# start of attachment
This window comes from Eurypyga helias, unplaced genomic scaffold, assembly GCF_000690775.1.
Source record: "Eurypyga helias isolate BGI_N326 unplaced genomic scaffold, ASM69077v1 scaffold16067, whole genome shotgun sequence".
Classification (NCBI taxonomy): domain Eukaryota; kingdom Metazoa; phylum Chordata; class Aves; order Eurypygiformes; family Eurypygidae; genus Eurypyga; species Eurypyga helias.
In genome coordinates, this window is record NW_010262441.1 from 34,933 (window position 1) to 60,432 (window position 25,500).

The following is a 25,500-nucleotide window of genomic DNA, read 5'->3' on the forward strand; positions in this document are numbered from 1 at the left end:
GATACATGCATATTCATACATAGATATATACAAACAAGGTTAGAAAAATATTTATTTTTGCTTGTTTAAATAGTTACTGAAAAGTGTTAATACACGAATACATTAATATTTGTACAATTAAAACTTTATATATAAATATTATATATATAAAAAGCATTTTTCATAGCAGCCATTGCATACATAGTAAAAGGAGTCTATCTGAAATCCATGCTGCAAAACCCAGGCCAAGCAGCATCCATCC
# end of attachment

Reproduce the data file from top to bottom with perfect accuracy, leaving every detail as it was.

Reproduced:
This window comes from Eurypyga helias, unplaced genomic scaffold, assembly GCF_000690775.1.
Source record: "Eurypyga helias isolate BGI_N326 unplaced genomic scaffold, ASM69077v1 scaffold16067, whole genome shotgun sequence".
Classification (NCBI taxonomy): domain Eukaryota; kingdom Metazoa; phylum Chordata; class Aves; order Eurypygiformes; family Eurypygidae; genus Eurypyga; species Eurypyga helias.
In genome coordinates, this window is record NW_010262441.1 from 34,933 (window position 1) to 60,432 (window position 25,500).

The following is a 25,500-nucleotide window of genomic DNA, read 5'->3' on the forward strand; positions in this document are numbered from 1 at the left end:
GATACATGCATATTCATACATAGATATATACAAACAAGGTTAGAAAAATATTTATTTTTGCTTGTTTAAATAGTTACTGAAAAGTGTTAATACACGAATACATTAATATTTGTACAATTAAAACTTTATATATAAATATTATATATATAAAAAGCATTTTTCATAGCAGCCATTGCATACATAGTAAAAGGAGTCTATCTGAAATCCATGCTGCAAAACCCAGGCCAAGCAGCATCCATCC